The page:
- The Washington Times - Friday, September 13, 2002

The current Washington policy debate likely to have the greatest effect on your future is not Iraq, but whether we, as a nation, will have pro-growth economic policies.

Ironic as it may seem, ignorance of economics and history in Washington is so pervasive we may repeat the disastrous mistakes of 72 years ago, which gave us the Great Depression.

The name of Herbert Hoover will always be associated with the Great Depression and for good reason. He and his advisers did not understand the problems confronting them and, as a result, made a series of policy mistakes that impoverished tens of millions of people.

After the stock market crash in 1929, government revenues fell because of the drop in economic activity. The Hoover administration and the Congress increased taxes in a futile attempt to balance the budget. The tax increase only caused a further drop in economic activity, which enlarged the deficit even more. Rather than reduce tariff barriers to make goods cheaper for the poor, Hoover signed into law the infamous Smoot-Hawley tariff that choked off much foreign trade, making everyone poorer. Government spending was increased on nonproductive activities, further reducing productivity growth.

Finally, Hoover supported the Federal Reserve's deflationary monetary policy.

Good economists, such as those on the White House National Economic Council and Council of Economic Advisers, know that during economic weakness cuts in tax rates and on labor and capital increase incentives to work, save and invest. They know trade and tariff barriers increase prices, making people poorer, and hence should be reduced. They know wasteful government spending diverts better uses of resources and should be curtailed.

They know regulation that does not meet cost-benefit tests should be avoided. And finally, they know the money supply needs to be expanded to avoid deflation during economic downturns.

But what is happening in Washington? Senate Majority Leader Tom Daschle, South Dakota Democrat, and most members of his own party and even some Republicans want to increase taxes, government spending, regulations and trade barriers. In short, they want to bring back Hoovernomics, but what they will get is its attendant misery. For instance, those who argue to repeal or postpone the Bush tax cut of last year are, in reality, arguing for a tax increase because that is what the prior tax law would have resulted in.

Last month, President Bush held an economic forum in Texas where he sought ideas for improving economic growth. His economic team in Washington also solicited ideas from leading economists. As has been reported, a consensus emerged that the tax law needed to be changed to encourage productive investment. Proposals centered on reducing the double taxation of corporate dividends and the capital gains tax burden.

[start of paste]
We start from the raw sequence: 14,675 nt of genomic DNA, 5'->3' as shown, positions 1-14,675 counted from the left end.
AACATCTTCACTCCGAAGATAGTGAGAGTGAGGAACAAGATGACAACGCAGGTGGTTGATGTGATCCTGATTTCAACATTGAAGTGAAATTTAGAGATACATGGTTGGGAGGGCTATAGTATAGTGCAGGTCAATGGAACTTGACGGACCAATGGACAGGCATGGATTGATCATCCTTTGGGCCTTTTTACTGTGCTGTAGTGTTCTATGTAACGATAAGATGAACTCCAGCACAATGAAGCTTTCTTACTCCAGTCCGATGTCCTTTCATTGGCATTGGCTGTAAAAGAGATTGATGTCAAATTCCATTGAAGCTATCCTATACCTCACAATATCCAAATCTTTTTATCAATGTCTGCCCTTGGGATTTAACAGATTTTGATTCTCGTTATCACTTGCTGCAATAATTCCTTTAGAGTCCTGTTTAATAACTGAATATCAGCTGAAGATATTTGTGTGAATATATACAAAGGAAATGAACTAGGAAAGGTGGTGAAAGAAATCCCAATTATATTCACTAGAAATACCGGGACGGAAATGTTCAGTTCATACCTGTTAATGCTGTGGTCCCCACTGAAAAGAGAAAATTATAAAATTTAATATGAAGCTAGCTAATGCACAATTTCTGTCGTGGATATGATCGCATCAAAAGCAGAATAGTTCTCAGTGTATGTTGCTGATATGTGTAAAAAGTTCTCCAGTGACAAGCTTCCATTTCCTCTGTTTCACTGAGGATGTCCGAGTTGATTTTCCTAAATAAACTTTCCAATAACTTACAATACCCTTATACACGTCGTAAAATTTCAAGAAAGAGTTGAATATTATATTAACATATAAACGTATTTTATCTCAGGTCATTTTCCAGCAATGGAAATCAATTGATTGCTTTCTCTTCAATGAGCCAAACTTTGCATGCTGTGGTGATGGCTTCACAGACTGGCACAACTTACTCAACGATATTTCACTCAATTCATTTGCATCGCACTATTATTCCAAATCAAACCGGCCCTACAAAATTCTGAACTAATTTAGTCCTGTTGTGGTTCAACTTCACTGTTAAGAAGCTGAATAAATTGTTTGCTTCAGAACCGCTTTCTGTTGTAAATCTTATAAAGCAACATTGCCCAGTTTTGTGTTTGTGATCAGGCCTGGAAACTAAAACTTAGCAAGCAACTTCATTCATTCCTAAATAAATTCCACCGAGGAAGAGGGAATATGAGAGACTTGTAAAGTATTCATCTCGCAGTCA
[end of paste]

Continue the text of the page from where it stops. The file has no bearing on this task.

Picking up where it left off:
These proposals were aired in the press and given enthusiastic support by most financial and tax economists. The plan was for the president to announce this pro-growth tax package early this month. Opposition from the Democrats was expected, but the House and Senate are also filled with economically ignorant Republicans who are afraid to do what is right because they do not have command of the subject in the way that Ronald Reagan and Jack Kemp did. As a result, they do not know how to answer specious claims of their opponents that a productive tax cut will benefit the rich and add to the deficit. Rather than learning from the successes and failures of the past, they choose to hide, endangering both our economic liberties and well-being.

The reluctant Congress has put the president in a difficult situation, because the president will get blamed for slow economic growth or worse, unlike individual members of Congress. Also, if he does not present a substantial tax cut proposal to Congress, his critics will be able to correctly claim that the Texas economic forum was not serious. Also, those who have worked hard to present serious proposals to the administration will resent having nothing emerge and will be vocal about being part of a charade.

Unfortunately, the president and his pro-growth economic team have also been sabotaged by some career bureaucrats in the U.S. Treasury Department who continue to put out bogus numbers that ignore real-world behavior concerning both the distributional impact and the "costs" of the proposed tax rate cuts.

Some in Treasury are even actively supporting Clinton era proposals to require U.S. businesses to help European governments collect taxes on investments in the U.S. These measures would be costly to U.S. businesses and would continue to drive out badly needed foreign investment, thus depriving us of improved job and productivity growth.

The president needs to carve out some time from the Iraq debate and mount the bully pulpit against the Hooverites in the Congress, the media and even his own Treasury Department, and push for the pro-growth tax proposals. If he fails to do so, he will lose much of his base, his chances for re-election, and, more importantly, the economic future for millions of his countrymen.

Richard W. Rahn is a senior fellow of the Discovery Institute and an adjunct scholar of the Cato Institute.

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